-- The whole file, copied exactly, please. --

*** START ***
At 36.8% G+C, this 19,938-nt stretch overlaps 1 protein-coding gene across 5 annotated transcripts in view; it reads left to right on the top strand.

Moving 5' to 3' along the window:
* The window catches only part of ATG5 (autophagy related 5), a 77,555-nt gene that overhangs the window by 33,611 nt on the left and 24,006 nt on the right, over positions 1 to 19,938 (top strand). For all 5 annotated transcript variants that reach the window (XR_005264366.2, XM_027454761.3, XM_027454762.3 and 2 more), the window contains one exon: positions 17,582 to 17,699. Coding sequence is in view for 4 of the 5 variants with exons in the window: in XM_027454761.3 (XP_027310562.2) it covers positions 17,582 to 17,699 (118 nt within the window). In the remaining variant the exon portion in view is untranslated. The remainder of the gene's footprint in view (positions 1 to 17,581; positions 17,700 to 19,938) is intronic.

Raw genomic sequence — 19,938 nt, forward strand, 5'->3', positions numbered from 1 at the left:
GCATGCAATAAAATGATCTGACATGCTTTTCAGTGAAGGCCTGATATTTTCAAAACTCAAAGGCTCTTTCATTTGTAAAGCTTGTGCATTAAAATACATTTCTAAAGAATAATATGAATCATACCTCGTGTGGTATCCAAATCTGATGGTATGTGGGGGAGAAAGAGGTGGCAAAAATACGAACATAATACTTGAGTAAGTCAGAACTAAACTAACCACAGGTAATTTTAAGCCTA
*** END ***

At 36.8% G+C, this 19,938-nt stretch overlaps 1 protein-coding gene across 5 annotated transcripts in view; it reads left to right on the top strand.

Moving 5' to 3' along the window:
* The window catches only part of ATG5 (autophagy related 5), a 77,555-nt gene that overhangs the window by 33,611 nt on the left and 24,006 nt on the right, over positions 1 to 19,938 (top strand). For all 5 annotated transcript variants that reach the window (XR_005264366.2, XM_027454761.3, XM_027454762.3 and 2 more), the window contains one exon: positions 17,582 to 17,699. Coding sequence is in view for 4 of the 5 variants with exons in the window: in XM_027454761.3 (XP_027310562.2) it covers positions 17,582 to 17,699 (118 nt within the window). In the remaining variant the exon portion in view is untranslated. The remainder of the gene's footprint in view (positions 1 to 17,581; positions 17,700 to 19,938) is intronic.

Raw genomic sequence — 19,938 nt, forward strand, 5'->3', positions numbered from 1 at the left:
GCATGCAATAAAATGATCTGACATGCTTTTCAGTGAAGGCCTGATATTTTCAAAACTCAAAGGCTCTTTCATTTGTAAAGCTTGTGCATTAAAATACATTTCTAAAGAATAATATGAATCATACCTCGTGTGGTATCCAAATCTGATGGTATGTGGGGGAGAAAGAGGTGGCAAAAATACGAACATAATACTTGAGTAAGTCAGAACTAAACTAACCACAGGTAATTTTAAGCCTA